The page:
Dentists generally don’t want to change labs. Dentists and their staff get into a routine, set objectives and have a baseline for expectations from their labs. This includes a consistent product, on-time delivery, predictable results and quality technical information as needed. That said, likely the two primary reasons dentists change labs is due to late case delivery and inconsistent product. Late delivery can happen once, but more than this in a short period of time is unacceptable. Keep in mind that a dentist’s operating cost is $500+ per hour. A production hour lost due to a case not being delivered as planned, likely cost much more than the lab fee for the crown. Not good.
Looking closer at the late delivery issue as a cost to both the dentist and lost business for the lab one can quickly see the importance of on-time every time. The obvious question, how does a lab fix or improve on-time delivery? First, all staff must be onboard. Production objectives must be met on a daily basis. Staff should not leave at the end of the day unless all the scheduled work is complete. The putting off till tomorrow what can be done today attitude must be removed from the lab. Once all are onboard, the second most common reason for late cases is likely due to inhouse remakes. Unfortunately, there are many reasons for inhouse remakes and most labs have them. If you have none, your work may lack consistency, another reason dentists leave labs. That said, in-house remakes is part of the business and requires a unique workflow if these cases are to be delivered on time.
Let’s dig into in-house remakes. Do you ever notice that many units are not just remade once but twice or even three times? These cases likely result in a delayed delivery and a disappointed patient and customer. I would suggest multiple remakes of the same unit to be a chronic problem, managed incorrectly. For example, if you mill zirconia, have you ever had the same unit chip multiple times? If so, it’s time to think about problems in a different light. A most successful approach is to determine why the crown chipped before a second time. This leads you to perform a root cause analysis (RCA). This can result in a process that eliminates the second or repeated same mill chip from happening again. In addition, depending on the specifics of any single problem a RCA can potentially eliminate the problem altogether or at least minimize the frequency of occurrence.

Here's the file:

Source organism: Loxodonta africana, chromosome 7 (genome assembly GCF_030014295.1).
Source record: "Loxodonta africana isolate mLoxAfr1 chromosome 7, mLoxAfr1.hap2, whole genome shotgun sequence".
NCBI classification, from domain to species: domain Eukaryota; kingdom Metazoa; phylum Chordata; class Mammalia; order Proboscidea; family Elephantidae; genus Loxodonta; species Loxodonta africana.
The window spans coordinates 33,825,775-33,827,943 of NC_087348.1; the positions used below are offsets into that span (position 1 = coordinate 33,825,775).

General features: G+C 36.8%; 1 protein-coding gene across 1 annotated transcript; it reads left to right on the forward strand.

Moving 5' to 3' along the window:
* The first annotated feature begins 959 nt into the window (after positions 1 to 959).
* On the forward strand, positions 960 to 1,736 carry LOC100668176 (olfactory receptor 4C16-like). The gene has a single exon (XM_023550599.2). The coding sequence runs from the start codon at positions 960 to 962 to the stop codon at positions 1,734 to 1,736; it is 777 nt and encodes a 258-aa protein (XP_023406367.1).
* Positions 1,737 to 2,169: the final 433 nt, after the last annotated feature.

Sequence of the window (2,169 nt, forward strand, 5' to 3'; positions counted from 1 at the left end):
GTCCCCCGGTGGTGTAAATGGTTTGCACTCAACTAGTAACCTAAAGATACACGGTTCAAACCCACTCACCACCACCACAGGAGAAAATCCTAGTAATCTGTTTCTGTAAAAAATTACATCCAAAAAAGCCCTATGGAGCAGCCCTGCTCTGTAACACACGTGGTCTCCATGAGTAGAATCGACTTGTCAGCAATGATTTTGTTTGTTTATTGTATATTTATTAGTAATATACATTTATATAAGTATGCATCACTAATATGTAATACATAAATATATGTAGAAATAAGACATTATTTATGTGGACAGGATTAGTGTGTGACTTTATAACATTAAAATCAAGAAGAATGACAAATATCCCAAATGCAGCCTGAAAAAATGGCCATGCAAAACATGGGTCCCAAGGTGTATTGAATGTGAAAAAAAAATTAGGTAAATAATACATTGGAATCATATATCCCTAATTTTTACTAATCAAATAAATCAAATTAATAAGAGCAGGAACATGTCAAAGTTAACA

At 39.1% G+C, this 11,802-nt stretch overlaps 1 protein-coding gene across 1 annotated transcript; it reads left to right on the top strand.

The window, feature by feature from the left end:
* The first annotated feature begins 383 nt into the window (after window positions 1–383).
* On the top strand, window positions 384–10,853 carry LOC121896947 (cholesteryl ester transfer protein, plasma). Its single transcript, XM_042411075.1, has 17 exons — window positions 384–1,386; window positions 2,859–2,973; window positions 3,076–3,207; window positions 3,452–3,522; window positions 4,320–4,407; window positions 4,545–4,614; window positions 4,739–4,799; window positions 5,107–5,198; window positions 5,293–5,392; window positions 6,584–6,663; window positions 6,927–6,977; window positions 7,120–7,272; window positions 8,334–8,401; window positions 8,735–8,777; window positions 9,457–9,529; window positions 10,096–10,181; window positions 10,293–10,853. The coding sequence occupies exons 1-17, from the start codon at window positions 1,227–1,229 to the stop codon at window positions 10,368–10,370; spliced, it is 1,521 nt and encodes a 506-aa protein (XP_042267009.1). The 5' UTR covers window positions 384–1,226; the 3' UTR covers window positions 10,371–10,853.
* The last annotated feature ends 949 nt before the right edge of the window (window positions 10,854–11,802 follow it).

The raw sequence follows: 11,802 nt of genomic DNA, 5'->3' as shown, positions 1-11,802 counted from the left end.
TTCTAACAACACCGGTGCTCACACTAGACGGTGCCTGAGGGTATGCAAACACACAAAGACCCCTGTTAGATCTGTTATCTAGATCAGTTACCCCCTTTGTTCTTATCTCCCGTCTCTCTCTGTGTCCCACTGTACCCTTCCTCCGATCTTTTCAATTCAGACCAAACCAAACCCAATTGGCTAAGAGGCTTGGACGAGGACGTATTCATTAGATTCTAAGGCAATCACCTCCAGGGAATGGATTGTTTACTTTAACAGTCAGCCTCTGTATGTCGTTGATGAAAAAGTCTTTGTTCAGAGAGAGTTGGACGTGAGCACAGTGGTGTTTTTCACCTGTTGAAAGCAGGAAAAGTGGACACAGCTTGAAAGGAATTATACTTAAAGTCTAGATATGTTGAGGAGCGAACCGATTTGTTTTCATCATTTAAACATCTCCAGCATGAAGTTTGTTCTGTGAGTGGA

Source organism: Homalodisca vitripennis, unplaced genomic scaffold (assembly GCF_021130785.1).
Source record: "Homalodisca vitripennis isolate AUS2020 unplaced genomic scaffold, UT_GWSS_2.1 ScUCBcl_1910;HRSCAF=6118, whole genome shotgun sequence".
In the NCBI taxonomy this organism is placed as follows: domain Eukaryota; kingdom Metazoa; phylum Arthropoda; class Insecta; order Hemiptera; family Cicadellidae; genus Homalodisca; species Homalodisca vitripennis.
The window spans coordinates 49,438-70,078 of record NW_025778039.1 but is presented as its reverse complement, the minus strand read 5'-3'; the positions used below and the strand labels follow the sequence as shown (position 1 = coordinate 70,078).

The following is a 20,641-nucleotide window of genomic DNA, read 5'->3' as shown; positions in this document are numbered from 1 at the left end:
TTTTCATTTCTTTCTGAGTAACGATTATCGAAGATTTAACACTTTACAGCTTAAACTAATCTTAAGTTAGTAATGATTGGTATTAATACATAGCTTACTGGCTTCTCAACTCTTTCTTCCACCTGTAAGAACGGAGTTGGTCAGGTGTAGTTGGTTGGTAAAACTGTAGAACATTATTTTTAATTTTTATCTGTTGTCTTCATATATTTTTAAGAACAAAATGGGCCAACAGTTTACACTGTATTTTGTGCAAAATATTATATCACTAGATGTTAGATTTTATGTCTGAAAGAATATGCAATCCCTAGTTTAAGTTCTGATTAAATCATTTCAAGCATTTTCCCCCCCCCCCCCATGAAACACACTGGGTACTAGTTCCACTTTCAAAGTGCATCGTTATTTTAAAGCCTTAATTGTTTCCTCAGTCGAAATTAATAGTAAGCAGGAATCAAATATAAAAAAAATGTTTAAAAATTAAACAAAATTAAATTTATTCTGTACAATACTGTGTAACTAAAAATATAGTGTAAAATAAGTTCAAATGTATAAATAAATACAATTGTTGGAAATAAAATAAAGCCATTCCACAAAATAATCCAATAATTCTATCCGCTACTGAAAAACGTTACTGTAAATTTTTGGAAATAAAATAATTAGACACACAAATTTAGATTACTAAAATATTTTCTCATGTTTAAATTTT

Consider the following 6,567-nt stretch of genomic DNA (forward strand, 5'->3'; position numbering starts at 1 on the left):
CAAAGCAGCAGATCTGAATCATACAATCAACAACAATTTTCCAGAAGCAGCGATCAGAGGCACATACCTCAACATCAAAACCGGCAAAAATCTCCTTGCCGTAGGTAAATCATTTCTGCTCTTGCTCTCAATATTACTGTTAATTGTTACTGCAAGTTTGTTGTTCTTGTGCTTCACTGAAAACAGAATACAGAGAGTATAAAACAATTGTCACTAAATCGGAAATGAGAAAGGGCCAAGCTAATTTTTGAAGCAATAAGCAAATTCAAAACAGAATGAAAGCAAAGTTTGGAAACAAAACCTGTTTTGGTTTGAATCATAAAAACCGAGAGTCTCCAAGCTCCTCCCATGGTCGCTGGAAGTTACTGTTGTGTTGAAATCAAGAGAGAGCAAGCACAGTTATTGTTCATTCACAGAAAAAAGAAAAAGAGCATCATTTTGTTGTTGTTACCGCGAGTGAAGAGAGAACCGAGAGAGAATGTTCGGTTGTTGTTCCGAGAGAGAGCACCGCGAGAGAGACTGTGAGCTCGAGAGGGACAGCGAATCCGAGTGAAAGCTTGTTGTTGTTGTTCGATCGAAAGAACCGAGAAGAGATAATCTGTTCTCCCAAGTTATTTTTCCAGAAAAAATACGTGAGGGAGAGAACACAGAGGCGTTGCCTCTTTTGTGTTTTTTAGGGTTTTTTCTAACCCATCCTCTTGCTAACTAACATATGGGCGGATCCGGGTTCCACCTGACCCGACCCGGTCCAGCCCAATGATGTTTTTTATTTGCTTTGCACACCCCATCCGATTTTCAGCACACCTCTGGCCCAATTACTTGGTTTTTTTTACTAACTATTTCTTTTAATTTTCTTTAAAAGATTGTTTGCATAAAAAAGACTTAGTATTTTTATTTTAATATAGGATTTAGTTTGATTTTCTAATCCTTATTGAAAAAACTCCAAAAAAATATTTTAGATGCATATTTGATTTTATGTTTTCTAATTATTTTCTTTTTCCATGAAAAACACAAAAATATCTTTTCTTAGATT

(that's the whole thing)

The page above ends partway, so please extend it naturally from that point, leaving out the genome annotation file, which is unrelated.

Looking at just one chipped unit from a batch of units in a mill job, you need to do more than try to mill it again. Here is what I would suggest for a mill chip under these circumstances:
- Check STL file for extra margin thickness
- Crown design around the margin
- Overextensions in margin marking can cause mill chips
- Check tools for wear or deformation
- Check mill strategy & CAM file
If the batch has several units chipped, we would go through the following RCA:
- Check tools
- Tighten chuck and then be sure to have the mill measure of the calibration tool (for Roland)
- Calibrate mill
- Do a CAM file simulation
- Check tool path
By going through a logical RCA we will at least have a chance to determine the reason for the mill chip and thus have a greater chance of success when remilling the defective unit(s). This will hopefully enable us to deliver on-time in spite of the problem during the first mill attempt. In reality, we only lost 15-20 minutes of mill time and getting the case back on schedule should not be a problem. The best way to get through an RCA and get staff on board, ask “WHY”. Asking why the error or problem has occurred is the start to getting staff to work through a RCA.
By doing this with nearly every internal technical and business problem, you will become more efficient, reduce costs, improve consistency and profitability. It will also help you and your customers thrive.
Thanks for reading,
Bob Cohen, CDTBack to All Posts